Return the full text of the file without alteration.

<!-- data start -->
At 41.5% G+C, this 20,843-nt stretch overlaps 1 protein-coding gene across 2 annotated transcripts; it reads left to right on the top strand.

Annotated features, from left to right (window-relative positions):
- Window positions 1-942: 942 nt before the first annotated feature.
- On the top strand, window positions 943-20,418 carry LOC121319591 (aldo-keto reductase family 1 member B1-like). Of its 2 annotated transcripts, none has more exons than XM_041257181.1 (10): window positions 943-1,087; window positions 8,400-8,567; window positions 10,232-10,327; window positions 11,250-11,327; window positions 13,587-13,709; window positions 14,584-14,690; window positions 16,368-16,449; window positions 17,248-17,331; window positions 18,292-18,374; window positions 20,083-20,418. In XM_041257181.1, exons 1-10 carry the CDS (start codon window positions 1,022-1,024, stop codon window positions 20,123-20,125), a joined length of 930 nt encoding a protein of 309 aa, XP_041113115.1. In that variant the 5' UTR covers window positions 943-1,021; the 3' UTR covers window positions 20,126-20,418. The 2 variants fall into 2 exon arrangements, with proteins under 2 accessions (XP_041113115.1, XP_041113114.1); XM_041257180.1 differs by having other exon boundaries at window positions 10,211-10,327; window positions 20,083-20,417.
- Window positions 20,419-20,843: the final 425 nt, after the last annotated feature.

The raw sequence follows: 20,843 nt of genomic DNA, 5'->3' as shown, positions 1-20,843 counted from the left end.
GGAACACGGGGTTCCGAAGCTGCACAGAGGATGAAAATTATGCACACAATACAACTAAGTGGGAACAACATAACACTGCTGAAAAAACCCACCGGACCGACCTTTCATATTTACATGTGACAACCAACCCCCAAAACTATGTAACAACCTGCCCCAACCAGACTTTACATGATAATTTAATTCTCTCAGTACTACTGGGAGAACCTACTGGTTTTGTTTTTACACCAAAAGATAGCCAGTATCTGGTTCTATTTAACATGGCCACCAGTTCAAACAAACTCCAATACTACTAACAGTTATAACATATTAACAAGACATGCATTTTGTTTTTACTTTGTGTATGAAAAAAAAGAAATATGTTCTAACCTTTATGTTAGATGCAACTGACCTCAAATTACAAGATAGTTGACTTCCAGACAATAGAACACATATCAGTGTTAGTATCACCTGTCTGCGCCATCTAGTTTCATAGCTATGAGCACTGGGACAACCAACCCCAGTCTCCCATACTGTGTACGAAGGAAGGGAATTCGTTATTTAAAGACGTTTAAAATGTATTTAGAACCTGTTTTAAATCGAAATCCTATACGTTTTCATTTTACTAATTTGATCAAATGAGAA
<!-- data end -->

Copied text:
At 41.5% G+C, this 20,843-nt stretch overlaps 1 protein-coding gene across 2 annotated transcripts; it reads left to right on the top strand.

Annotated features, from left to right (window-relative positions):
- Window positions 1-942: 942 nt before the first annotated feature.
- On the top strand, window positions 943-20,418 carry LOC121319591 (aldo-keto reductase family 1 member B1-like). Of its 2 annotated transcripts, none has more exons than XM_041257181.1 (10): window positions 943-1,087; window positions 8,400-8,567; window positions 10,232-10,327; window positions 11,250-11,327; window positions 13,587-13,709; window positions 14,584-14,690; window positions 16,368-16,449; window positions 17,248-17,331; window positions 18,292-18,374; window positions 20,083-20,418. In XM_041257181.1, exons 1-10 carry the CDS (start codon window positions 1,022-1,024, stop codon window positions 20,123-20,125), a joined length of 930 nt encoding a protein of 309 aa, XP_041113115.1. In that variant the 5' UTR covers window positions 943-1,021; the 3' UTR covers window positions 20,126-20,418. The 2 variants fall into 2 exon arrangements, with proteins under 2 accessions (XP_041113115.1, XP_041113114.1); XM_041257180.1 differs by having other exon boundaries at window positions 10,211-10,327; window positions 20,083-20,417.
- Window positions 20,419-20,843: the final 425 nt, after the last annotated feature.

The raw sequence follows: 20,843 nt of genomic DNA, 5'->3' as shown, positions 1-20,843 counted from the left end.
GGAACACGGGGTTCCGAAGCTGCACAGAGGATGAAAATTATGCACACAATACAACTAAGTGGGAACAACATAACACTGCTGAAAAAACCCACCGGACCGACCTTTCATATTTACATGTGACAACCAACCCCCAAAACTATGTAACAACCTGCCCCAACCAGACTTTACATGATAATTTAATTCTCTCAGTACTACTGGGAGAACCTACTGGTTTTGTTTTTACACCAAAAGATAGCCAGTATCTGGTTCTATTTAACATGGCCACCAGTTCAAACAAACTCCAATACTACTAACAGTTATAACATATTAACAAGACATGCATTTTGTTTTTACTTTGTGTATGAAAAAAAAGAAATATGTTCTAACCTTTATGTTAGATGCAACTGACCTCAAATTACAAGATAGTTGACTTCCAGACAATAGAACACATATCAGTGTTAGTATCACCTGTCTGCGCCATCTAGTTTCATAGCTATGAGCACTGGGACAACCAACCCCAGTCTCCCATACTGTGTACGAAGGAAGGGAATTCGTTATTTAAAGACGTTTAAAATGTATTTAGAACCTGTTTTAAATCGAAATCCTATACGTTTTCATTTTACTAATTTGATCAAATGAGAA